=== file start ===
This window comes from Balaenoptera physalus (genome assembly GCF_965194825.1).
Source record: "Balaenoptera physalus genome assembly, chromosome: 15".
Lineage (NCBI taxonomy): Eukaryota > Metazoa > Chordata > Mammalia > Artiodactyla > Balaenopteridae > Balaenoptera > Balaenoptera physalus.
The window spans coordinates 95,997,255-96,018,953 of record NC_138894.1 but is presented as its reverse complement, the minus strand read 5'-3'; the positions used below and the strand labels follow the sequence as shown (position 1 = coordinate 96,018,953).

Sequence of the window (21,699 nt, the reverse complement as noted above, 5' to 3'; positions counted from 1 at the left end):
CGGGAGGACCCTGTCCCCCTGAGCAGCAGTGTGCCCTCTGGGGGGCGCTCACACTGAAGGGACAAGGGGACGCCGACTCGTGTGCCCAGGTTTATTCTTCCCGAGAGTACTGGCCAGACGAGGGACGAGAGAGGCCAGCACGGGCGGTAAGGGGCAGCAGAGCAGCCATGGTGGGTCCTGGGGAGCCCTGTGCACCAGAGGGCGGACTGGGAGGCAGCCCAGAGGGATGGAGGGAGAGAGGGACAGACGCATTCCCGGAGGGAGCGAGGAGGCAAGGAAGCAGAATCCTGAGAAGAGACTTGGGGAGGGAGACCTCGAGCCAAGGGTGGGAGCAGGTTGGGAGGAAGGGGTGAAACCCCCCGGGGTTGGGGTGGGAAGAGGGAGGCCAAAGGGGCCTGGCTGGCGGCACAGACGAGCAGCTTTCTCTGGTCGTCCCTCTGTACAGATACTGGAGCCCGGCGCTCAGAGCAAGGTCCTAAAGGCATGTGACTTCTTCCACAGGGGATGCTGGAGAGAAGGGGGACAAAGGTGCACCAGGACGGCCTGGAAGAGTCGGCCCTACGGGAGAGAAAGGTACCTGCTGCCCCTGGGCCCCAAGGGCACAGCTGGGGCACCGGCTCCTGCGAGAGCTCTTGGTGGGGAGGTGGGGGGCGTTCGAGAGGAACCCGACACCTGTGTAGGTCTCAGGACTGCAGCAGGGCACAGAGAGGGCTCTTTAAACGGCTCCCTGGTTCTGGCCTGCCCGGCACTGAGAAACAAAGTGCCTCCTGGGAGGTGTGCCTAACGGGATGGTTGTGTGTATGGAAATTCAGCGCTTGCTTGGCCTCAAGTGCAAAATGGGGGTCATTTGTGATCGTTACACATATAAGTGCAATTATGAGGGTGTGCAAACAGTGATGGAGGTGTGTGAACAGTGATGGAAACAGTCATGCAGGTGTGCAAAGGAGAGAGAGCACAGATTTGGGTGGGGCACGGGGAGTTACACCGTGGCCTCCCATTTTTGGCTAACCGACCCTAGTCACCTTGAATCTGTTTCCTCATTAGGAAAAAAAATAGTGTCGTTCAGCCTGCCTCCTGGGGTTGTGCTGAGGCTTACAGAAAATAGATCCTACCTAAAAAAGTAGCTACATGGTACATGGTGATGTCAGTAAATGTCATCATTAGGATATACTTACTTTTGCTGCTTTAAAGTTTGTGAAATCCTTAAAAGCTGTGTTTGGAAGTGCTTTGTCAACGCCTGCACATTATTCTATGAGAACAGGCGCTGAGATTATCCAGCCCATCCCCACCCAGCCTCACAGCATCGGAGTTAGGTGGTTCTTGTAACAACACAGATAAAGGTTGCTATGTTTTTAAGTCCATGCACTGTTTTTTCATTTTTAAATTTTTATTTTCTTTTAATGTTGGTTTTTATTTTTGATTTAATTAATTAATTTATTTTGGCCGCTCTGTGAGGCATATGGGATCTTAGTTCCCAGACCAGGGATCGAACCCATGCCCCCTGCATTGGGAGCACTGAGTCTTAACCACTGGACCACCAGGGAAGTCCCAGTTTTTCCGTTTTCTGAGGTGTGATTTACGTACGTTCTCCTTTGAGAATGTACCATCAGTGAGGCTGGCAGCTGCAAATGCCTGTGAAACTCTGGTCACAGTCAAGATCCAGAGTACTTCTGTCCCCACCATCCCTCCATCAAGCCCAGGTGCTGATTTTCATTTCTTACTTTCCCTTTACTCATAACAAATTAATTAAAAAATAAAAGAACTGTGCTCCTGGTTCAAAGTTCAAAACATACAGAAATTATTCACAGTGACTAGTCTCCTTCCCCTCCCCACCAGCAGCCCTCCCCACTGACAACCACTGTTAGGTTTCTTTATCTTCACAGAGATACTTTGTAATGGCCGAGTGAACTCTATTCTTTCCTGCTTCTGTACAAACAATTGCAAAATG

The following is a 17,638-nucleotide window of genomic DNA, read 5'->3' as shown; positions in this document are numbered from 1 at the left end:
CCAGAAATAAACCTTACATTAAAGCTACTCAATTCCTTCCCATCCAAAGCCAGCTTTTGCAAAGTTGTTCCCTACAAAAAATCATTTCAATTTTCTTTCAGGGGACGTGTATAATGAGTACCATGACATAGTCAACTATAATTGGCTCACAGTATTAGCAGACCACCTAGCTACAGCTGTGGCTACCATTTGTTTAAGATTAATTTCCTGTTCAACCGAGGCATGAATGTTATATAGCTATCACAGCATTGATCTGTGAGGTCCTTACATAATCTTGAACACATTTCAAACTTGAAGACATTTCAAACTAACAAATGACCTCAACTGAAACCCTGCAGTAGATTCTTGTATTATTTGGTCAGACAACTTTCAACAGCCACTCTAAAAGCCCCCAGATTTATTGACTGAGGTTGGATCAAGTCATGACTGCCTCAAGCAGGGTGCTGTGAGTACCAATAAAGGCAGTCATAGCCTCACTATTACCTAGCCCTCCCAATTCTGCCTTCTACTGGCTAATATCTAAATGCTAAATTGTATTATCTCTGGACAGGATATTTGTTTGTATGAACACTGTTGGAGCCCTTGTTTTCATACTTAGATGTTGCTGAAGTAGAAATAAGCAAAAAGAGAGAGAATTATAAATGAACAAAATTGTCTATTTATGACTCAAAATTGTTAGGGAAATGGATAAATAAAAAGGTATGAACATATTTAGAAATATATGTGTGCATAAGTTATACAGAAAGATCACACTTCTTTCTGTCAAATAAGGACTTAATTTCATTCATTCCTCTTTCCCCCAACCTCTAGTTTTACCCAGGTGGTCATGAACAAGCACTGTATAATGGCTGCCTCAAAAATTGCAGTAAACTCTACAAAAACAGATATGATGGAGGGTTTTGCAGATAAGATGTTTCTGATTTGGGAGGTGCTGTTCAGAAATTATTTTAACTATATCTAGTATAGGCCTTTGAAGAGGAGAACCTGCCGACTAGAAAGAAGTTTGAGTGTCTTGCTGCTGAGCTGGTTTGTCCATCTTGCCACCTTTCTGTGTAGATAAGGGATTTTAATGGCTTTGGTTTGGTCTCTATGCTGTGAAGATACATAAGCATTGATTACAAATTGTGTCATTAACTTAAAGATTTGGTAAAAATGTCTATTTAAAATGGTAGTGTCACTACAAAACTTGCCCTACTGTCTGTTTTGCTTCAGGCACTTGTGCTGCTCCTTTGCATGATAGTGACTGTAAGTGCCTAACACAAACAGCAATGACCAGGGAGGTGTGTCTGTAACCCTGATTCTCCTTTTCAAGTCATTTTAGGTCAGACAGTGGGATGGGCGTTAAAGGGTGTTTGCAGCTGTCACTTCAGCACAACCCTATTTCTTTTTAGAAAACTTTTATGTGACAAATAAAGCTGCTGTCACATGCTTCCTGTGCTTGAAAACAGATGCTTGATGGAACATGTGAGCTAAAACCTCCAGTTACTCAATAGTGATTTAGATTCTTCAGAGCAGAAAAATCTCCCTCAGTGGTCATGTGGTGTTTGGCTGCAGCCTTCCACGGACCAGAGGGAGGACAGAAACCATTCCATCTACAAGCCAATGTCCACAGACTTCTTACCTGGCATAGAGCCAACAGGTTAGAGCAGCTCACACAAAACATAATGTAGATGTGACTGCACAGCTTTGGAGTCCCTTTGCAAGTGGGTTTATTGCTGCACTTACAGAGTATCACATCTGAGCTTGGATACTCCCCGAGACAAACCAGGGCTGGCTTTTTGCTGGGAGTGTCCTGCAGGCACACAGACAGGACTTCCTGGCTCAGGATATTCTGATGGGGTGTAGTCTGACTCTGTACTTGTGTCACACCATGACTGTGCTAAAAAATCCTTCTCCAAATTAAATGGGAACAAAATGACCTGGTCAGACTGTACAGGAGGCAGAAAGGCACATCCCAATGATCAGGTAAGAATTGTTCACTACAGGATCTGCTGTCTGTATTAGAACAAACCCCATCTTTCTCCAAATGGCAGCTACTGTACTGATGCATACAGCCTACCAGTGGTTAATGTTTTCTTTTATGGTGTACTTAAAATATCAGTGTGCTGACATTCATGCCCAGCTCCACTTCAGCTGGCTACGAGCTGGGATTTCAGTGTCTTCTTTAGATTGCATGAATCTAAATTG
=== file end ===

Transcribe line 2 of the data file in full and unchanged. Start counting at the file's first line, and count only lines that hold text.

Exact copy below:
Source record: "Balaenoptera physalus genome assembly, chromosome: 15".